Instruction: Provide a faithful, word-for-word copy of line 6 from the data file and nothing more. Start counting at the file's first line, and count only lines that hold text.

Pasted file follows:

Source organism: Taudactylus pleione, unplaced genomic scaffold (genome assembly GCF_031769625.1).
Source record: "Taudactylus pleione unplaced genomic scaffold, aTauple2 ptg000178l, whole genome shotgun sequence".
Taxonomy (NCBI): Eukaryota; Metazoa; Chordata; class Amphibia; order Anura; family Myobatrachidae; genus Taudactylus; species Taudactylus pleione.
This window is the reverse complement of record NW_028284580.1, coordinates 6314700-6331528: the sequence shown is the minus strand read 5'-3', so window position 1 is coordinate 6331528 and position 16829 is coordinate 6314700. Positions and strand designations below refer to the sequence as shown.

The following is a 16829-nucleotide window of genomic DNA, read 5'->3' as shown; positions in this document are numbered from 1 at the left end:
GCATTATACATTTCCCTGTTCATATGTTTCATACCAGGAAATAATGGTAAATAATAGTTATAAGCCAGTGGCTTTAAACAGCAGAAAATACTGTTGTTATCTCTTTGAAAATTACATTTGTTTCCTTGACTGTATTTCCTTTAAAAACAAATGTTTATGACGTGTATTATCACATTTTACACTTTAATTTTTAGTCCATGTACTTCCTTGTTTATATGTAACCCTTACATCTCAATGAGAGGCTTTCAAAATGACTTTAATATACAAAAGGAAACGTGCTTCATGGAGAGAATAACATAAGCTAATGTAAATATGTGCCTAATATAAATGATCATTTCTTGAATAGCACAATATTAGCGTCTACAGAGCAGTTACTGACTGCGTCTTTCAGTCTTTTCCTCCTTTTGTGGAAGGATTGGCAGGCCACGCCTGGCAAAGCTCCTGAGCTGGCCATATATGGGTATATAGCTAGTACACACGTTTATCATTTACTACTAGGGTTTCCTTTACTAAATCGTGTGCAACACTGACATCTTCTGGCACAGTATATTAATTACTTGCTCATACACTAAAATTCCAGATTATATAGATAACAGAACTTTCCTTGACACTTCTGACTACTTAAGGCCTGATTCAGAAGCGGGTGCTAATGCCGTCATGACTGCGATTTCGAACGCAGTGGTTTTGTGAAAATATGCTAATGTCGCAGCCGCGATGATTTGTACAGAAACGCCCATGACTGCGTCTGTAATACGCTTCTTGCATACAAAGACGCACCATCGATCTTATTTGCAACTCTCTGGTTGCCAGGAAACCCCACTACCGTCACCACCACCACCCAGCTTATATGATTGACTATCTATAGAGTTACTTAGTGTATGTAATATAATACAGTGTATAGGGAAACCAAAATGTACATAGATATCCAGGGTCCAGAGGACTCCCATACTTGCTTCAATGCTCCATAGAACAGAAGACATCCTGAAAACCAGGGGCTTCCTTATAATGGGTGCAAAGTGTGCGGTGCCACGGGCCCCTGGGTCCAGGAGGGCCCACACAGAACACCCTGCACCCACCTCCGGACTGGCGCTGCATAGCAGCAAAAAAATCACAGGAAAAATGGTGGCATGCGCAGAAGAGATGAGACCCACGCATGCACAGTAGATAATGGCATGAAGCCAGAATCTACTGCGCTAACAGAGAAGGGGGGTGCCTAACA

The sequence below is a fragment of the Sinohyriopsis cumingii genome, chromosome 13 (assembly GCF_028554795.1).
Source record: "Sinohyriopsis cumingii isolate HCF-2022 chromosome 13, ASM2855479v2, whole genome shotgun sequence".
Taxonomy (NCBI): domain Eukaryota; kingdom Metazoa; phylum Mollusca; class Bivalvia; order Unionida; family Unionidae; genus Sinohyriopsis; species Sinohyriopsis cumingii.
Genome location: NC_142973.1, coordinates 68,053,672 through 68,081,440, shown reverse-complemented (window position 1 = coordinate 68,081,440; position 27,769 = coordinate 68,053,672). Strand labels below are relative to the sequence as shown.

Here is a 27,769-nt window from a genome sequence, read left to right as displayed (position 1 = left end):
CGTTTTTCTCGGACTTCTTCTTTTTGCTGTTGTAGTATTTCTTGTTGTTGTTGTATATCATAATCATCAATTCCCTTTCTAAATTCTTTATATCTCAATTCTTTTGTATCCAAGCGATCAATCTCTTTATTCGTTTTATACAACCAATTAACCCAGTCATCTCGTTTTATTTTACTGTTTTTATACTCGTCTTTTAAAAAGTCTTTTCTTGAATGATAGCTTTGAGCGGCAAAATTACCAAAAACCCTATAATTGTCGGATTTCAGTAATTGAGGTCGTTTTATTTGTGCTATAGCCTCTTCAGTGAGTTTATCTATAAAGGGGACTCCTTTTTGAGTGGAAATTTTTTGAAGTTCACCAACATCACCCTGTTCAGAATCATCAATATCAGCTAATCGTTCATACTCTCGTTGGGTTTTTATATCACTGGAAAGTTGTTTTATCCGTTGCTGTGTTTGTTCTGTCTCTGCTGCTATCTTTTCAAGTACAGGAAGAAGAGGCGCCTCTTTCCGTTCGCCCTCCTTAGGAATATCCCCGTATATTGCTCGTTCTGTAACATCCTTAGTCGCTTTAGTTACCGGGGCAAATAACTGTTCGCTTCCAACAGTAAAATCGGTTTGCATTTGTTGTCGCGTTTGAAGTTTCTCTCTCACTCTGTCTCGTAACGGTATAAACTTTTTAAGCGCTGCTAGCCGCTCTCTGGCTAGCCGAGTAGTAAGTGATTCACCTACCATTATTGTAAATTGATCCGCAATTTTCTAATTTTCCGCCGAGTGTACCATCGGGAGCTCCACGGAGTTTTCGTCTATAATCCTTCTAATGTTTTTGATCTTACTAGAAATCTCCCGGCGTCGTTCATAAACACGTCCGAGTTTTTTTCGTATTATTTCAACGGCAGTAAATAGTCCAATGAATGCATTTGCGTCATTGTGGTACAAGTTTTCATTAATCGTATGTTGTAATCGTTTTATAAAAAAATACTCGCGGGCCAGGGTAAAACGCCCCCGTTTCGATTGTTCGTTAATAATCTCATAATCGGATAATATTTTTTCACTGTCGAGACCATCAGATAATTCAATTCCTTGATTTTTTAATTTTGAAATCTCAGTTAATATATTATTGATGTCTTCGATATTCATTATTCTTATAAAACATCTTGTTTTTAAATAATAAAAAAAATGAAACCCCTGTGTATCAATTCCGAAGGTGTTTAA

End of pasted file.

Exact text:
GCATTATACATTTCCCTGTTCATATGTTTCATACCAGGAAATAATGGTAAATAATAGTTATAAGCCAGTGGCTTTAAACAGCAGAAAATACTGTTGTTATCTCTTTGAAAATTACATTTGTTTCCTTGACTGTATTTCCTTTAAAAACAAATGTTTATGACGTGTATTATCACATTTTACACTTTAATTTTTAGTCCATGTACTTCCTTGTTTATATGTAACCCTTACATCTCAATGAGAGGCTTTCAAAATGACTTTAATATACAAAAGGAAACGTGCTTCATGGAGAGAATAACATAAGCTAATGTAAATATGTGCCTAATATAAATGATCATTTCTTGAATAGCACAATATTAGCGTCTACAGAGCAGTTACTGACTGCGTCTTTCAGTCTTTTCCTCCTTTTGTGGAAGGATTGGCAGGCCACGCCTGGCAAAGCTCCTGAGCTGGCCATATATGGGTATATAGCTAGTACACACGTTTATCATTTACTACTAGGGTTTCCTTTACTAAATCGTGTGCAACACTGACATCTTCTGGCACAGTATATTAATTACTTGCTCATACACTAAAATTCCAGATTATATAGATAACAGAACTTTCCTTGACACTTCTGACTACTTAAGGCCTGATTCAGAAGCGGGTGCTAATGCCGTCATGACTGCGATTTCGAACGCAGTGGTTTTGTGAAAATATGCTAATGTCGCAGCCGCGATGATTTGTACAGAAACGCCCATGACTGCGTCTGTAATACGCTTCTTGCATACAAAGACGCACCATCGATCTTATTTGCAACTCTCTGGTTGCCAGGAAACCCCACTACCGTCACCACCACCACCCAGCTTATATGATTGACTATCTATAGAGTTACTTAGTGTATGTAATATAATACAGTGTATAGGGAAACCAAAATGTACATAGATATCCAGGGTCCAGAGGACTCCCATACTTGCTTCAATGCTCCATAGAACAGAAGACATCCTGAAAACCAGGGGCTTCCTTATAATGGGTGCAAAGTGTGCGGTGCCACGGGCCCCTGGGTCCAGGAGGGCCCACACAGAACACCCTGCACCCACCTCCGGACTGGCGCTGCATAGCAGCAAAAAAATCACAGGAAAAATGGTGGCATGCGCAGAAGAGATGAGACCCACGCATGCACAGTAGATAATGGCATGAAGCCAGAATCTACTGCGCTAACAGAGAAGGGGGGTGCCTAACA